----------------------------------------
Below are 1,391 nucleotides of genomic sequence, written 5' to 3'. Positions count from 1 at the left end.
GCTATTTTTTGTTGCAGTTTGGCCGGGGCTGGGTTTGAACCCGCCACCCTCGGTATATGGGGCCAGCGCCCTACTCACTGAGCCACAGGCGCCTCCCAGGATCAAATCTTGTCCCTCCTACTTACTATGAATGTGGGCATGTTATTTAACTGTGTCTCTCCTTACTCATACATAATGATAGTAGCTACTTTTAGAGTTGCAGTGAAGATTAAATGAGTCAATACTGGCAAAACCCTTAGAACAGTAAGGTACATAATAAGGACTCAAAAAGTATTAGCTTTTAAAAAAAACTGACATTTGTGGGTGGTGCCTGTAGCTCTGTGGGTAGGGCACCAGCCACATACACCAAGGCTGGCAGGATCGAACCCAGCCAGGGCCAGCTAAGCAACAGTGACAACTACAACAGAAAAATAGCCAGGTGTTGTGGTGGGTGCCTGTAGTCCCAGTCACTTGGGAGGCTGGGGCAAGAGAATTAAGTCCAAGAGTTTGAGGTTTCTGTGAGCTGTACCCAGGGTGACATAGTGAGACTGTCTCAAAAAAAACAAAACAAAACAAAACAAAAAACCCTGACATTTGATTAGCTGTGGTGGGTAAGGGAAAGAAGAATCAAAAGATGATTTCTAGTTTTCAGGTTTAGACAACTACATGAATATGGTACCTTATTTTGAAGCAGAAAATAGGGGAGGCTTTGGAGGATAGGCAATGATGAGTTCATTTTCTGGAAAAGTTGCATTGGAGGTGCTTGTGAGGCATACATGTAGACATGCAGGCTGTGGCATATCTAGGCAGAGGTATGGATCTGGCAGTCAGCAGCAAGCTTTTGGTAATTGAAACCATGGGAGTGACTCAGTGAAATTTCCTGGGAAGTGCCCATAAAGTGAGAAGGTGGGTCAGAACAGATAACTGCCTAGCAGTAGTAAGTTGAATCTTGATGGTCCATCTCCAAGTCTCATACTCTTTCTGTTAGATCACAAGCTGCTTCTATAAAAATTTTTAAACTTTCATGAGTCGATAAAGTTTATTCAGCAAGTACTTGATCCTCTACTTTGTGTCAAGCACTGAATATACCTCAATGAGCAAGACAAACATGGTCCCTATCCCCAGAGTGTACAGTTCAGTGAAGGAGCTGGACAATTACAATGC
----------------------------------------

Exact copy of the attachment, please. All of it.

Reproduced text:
Below are 1,391 nucleotides of genomic sequence, written 5' to 3'. Positions count from 1 at the left end.
GCTATTTTTTGTTGCAGTTTGGCCGGGGCTGGGTTTGAACCCGCCACCCTCGGTATATGGGGCCAGCGCCCTACTCACTGAGCCACAGGCGCCTCCCAGGATCAAATCTTGTCCCTCCTACTTACTATGAATGTGGGCATGTTATTTAACTGTGTCTCTCCTTACTCATACATAATGATAGTAGCTACTTTTAGAGTTGCAGTGAAGATTAAATGAGTCAATACTGGCAAAACCCTTAGAACAGTAAGGTACATAATAAGGACTCAAAAAGTATTAGCTTTTAAAAAAAACTGACATTTGTGGGTGGTGCCTGTAGCTCTGTGGGTAGGGCACCAGCCACATACACCAAGGCTGGCAGGATCGAACCCAGCCAGGGCCAGCTAAGCAACAGTGACAACTACAACAGAAAAATAGCCAGGTGTTGTGGTGGGTGCCTGTAGTCCCAGTCACTTGGGAGGCTGGGGCAAGAGAATTAAGTCCAAGAGTTTGAGGTTTCTGTGAGCTGTACCCAGGGTGACATAGTGAGACTGTCTCAAAAAAAACAAAACAAAACAAAACAAAAAACCCTGACATTTGATTAGCTGTGGTGGGTAAGGGAAAGAAGAATCAAAAGATGATTTCTAGTTTTCAGGTTTAGACAACTACATGAATATGGTACCTTATTTTGAAGCAGAAAATAGGGGAGGCTTTGGAGGATAGGCAATGATGAGTTCATTTTCTGGAAAAGTTGCATTGGAGGTGCTTGTGAGGCATACATGTAGACATGCAGGCTGTGGCATATCTAGGCAGAGGTATGGATCTGGCAGTCAGCAGCAAGCTTTTGGTAATTGAAACCATGGGAGTGACTCAGTGAAATTTCCTGGGAAGTGCCCATAAAGTGAGAAGGTGGGTCAGAACAGATAACTGCCTAGCAGTAGTAAGTTGAATCTTGATGGTCCATCTCCAAGTCTCATACTCTTTCTGTTAGATCACAAGCTGCTTCTATAAAAATTTTTAAACTTTCATGAGTCGATAAAGTTTATTCAGCAAGTACTTGATCCTCTACTTTGTGTCAAGCACTGAATATACCTCAATGAGCAAGACAAACATGGTCCCTATCCCCAGAGTGTACAGTTCAGTGAAGGAGCTGGACAATTACAATGC